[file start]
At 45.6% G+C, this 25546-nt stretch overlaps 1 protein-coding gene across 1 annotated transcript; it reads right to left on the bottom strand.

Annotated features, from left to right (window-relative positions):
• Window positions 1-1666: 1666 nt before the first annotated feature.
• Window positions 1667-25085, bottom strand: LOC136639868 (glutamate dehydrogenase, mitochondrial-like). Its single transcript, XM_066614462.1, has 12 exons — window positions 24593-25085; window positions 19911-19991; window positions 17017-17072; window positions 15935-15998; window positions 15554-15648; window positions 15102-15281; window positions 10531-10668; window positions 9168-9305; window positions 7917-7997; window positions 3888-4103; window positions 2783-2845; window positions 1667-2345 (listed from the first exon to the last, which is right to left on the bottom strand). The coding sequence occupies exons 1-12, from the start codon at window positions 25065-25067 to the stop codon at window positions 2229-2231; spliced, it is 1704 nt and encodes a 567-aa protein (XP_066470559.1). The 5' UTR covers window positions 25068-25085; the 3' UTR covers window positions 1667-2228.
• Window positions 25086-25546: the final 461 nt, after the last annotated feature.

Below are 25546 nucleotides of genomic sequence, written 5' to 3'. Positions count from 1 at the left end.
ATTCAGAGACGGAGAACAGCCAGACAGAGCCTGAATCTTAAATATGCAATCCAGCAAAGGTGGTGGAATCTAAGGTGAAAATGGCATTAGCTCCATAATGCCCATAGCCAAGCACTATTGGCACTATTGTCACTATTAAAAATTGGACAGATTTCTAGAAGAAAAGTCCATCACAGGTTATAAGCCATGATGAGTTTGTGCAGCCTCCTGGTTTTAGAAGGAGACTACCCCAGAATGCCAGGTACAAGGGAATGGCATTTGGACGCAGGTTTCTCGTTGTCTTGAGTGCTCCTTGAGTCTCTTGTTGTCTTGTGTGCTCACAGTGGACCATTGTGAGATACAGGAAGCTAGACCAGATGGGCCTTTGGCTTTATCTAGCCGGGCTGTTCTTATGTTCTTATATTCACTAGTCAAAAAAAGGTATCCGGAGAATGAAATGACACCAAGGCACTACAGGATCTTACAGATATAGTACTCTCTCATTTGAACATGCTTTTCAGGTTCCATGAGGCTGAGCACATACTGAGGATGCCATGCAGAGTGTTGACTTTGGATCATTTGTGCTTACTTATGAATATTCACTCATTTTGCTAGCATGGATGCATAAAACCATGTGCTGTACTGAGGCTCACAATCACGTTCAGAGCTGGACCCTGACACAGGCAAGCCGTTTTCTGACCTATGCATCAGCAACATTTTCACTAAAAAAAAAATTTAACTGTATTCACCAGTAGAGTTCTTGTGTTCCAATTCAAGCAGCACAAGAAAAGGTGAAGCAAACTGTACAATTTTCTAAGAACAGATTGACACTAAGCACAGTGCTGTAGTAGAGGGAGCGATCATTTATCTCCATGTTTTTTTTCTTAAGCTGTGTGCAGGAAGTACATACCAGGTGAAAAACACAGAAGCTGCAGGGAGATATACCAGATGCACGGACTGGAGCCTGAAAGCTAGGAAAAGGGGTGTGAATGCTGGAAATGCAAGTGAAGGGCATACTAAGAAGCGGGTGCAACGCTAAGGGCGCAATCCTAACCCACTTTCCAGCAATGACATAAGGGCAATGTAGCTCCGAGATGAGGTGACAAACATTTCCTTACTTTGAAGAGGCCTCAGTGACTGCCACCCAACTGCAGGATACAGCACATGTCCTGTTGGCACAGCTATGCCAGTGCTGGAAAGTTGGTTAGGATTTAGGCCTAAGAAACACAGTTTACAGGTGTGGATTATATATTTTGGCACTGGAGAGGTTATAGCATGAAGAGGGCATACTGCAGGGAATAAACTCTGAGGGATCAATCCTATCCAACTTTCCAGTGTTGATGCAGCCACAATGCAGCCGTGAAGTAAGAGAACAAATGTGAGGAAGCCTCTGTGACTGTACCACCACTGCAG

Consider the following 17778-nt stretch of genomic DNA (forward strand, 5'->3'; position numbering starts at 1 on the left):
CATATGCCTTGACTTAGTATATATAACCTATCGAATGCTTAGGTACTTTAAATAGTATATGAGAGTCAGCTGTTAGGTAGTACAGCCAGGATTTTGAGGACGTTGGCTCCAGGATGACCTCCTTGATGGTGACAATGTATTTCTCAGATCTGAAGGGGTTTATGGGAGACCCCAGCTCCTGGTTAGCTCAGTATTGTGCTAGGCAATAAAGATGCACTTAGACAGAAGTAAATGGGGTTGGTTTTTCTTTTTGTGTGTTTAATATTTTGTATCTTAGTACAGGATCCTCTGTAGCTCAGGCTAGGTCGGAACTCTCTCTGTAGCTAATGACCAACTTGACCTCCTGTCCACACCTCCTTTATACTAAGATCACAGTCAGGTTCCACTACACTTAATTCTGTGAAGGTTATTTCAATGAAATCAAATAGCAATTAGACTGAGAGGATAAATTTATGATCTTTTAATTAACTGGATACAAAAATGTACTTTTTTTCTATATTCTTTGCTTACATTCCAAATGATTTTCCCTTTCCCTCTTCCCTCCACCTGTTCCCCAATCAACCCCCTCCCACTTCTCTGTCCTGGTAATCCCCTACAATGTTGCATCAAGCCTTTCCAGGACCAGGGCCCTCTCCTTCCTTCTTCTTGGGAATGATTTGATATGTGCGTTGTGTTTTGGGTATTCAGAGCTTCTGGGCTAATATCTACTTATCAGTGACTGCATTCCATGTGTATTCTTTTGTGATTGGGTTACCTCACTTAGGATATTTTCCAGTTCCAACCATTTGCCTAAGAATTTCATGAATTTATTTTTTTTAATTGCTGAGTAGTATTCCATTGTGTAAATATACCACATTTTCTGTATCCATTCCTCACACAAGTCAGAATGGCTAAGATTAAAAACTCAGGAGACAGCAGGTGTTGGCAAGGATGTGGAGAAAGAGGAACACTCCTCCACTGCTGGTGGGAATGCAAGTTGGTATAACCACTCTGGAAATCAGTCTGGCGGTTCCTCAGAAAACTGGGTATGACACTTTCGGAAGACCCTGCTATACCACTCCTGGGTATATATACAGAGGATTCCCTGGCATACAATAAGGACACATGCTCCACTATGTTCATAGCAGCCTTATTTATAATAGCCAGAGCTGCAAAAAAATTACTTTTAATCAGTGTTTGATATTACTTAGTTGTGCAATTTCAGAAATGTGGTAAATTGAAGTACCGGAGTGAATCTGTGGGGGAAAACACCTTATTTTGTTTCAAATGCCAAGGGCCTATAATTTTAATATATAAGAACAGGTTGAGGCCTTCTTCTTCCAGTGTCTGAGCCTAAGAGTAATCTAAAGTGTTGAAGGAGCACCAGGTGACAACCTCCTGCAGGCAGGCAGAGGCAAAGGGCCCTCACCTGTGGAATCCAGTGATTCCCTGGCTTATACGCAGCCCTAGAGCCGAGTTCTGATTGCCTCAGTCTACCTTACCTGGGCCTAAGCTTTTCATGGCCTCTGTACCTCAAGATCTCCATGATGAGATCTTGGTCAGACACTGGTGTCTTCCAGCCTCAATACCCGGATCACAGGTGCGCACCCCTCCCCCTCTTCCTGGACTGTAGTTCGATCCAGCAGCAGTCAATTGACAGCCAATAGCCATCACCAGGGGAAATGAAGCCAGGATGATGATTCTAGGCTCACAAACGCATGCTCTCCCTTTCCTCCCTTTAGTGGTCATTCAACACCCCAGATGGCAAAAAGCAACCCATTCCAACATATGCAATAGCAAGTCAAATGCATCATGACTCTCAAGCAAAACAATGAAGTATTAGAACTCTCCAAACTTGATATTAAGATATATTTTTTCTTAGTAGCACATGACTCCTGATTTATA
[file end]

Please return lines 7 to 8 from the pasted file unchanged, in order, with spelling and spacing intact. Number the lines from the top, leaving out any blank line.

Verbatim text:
ATTCAGAGACGGAGAACAGCCAGACAGAGCCTGAATCTTAAATATGCAATCCAGCAAAGGTGGTGGAATCTAAGGTGAAAATGGCATTAGCTCCATAATGCCCATAGCCAAGCACTATTGGCACTATTGTCACTATTAAAAATTGGACAGATTTCTAGAAGAAAAGTCCATCACAGGTTATAAGCCATGATGAGTTTGTGCAGCCTCCTGGTTTTAGAAGGAGACTACCCCAGAATGCCAGGTACAAGGGAATGGCATTTGGACGCAGGTTTCTCGTTGTCTTGAGTGCTCCTTGAGTCTCTTGTTGTCTTGTGTGCTCACAGTGGACCATTGTGAGATACAGGAAGCTAGACCAGATGGGCCTTTGGCTTTATCTAGCCGGGCTGTTCTTATGTTCTTATATTCACTAGTCAAAAAAAGGTATCCGGAGAATGAAATGACACCAAGGCACTACAGGATCTTACAGATATAGTACTCTCTCATTTGAACATGCTTTTCAGGTTCCATGAGGCTGAGCACATACTGAGGATGCCATGCAGAGTGTTGACTTTGGATCATTTGTGCTTACTTATGAATATTCACTCATTTTGCTAGCATGGATGCATAAAACCATGTGCTGTACTGAGGCTCACAATCACGTTCAGAGCTGGACCCTGACACAGGCAAGCCGTTTTCTGACCTATGCATCAGCAACATTTTCACTAAAAAAAAAATTTAACTGTATTCACCAGTAGAGTTCTTGTGTTCCAATTCAAGCAGCACAAGAAAAGGTGAAGCAAACTGTACAATTTTCTAAGAACAGATTGACACTAAGCACAGTGCTGTAGTAGAGGGAGCGATCATTTATCTCCATGTTTTTTTTCTTAAGCTGTGTGCAGGAAGTACATACCAGGTGAAAAACACAGAAGCTGCAGGGAGATATACCAGATGCACGGACTGGAGCCTGAAAGCTAGGAAAAGGGGTGTGAATGCTGGAAATGCAAGTGAAGGGCATACTAAGAAGCGGGTGCAACGCTAAGGGCGCAATCCTAACCCACTTTCCAGCAATGACATAAGGGCAATGTAGCTCCGAGATGAGGTGACAAACATTTCCTTACTTTGAAGAGGCCTCAGTGACTGCCACCCAACTGCAGGATACAGCACATGTCCTGTTGGCACAGCTATGCCAGTGCTGGAAAGTTGGTTAGGATTTAGGCCTAAGAAACACAGTTTACAGGTGTGGATTATATATTTTGGCACTGGAGAGGTTATAGCATGAAGAGGGCATACTGCAGGGAATAAACTCTGAGGGATCAATCCTATCCAACTTTCCAGTGTTGATGCAGCCACAATGCAGCCGTGAAGTAAGAGAACAAATGTGAGGAAGCCTCTGTGACTGTACCACCACTGCAG

Consider the following 17778-nt stretch of genomic DNA (forward strand, 5'->3'; position numbering starts at 1 on the left):